AIOps, DevSecOps, and Beyond: Exploring New Facets of DevOps

The inclusion of security and artificial intelligence in the mix is making DevOps more complex but is also creating new possibilities to hasten delivery.

Joao-Pierre S. Ruth, Senior Writer

October 29, 2020

5 Min Read
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One of the essential goals of DevOps methodology is to establish a more concise approach to software delivery, especially in continuous integration/continuous deployment (CI/CD) environments. As organizations explore this approach, additional elements such as security have been introduced to streamline the cycle. It means developers may have to learn to wear several more hats, especially as some experts look to ways DevOps will continue to mature in 2021.

Many organizations have already moved beyond the initial discovery of learning about and implementing DevOps, says Daniel Betts, senior research director with Gartner, and are now looking at how they can scale their success with the methodology across the enterprise. There are also organizations that may have attempted to adopt DevOps, but need to reset and try again, as well as those who have yet to give it a go, he says.

Organizations that are scaling with DevOps are looking at such additional approaches as Platform Ops, Betts says, which includes techniques to help them scale DevOps as a practice across the organization. “Organizations that embrace that DevOps is about enabling the delivery of the business to give customer value in a much more rapid and efficient way,” he says. The collaboration of IT and business working together through DevOps, Betts says, is more successful than organizations that only focus on technology and tools, who tend to struggle.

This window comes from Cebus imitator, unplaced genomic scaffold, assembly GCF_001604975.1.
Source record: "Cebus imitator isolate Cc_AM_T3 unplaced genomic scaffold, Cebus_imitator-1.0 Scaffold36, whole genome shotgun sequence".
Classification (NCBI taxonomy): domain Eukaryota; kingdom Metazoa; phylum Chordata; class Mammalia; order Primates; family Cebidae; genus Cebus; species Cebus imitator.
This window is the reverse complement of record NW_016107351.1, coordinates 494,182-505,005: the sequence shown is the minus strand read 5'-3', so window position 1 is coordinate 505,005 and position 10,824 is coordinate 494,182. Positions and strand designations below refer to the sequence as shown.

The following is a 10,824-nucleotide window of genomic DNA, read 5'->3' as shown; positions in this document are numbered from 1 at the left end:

DevSecOps, the inclusion of security in DevOps, is dominating thought processes for modern software delivery, says Michael Gilfix, IBM’s vice president of cloud integration and chief product officer for Cloud Paks. IT becomes more decentralized, he says, thanks to the cloud, the need to deal with overwhelming IT backlogs, and the importance of software as a mechanism to deliver business value. “That is accelerating the trend towards an integrated approach to software delivery,” Gilfix says.

In prior times, a developer wrote code, worked with siloed teams to validate that code was secure, ensure that it was compliant with the organization’s needs, and then worked with an operations team to stand up the code in an environment and make sure it works in a consistent manner. “All of those things are being compressed into a single delivery pipeline, aided by modern CI/CD tools,” he says.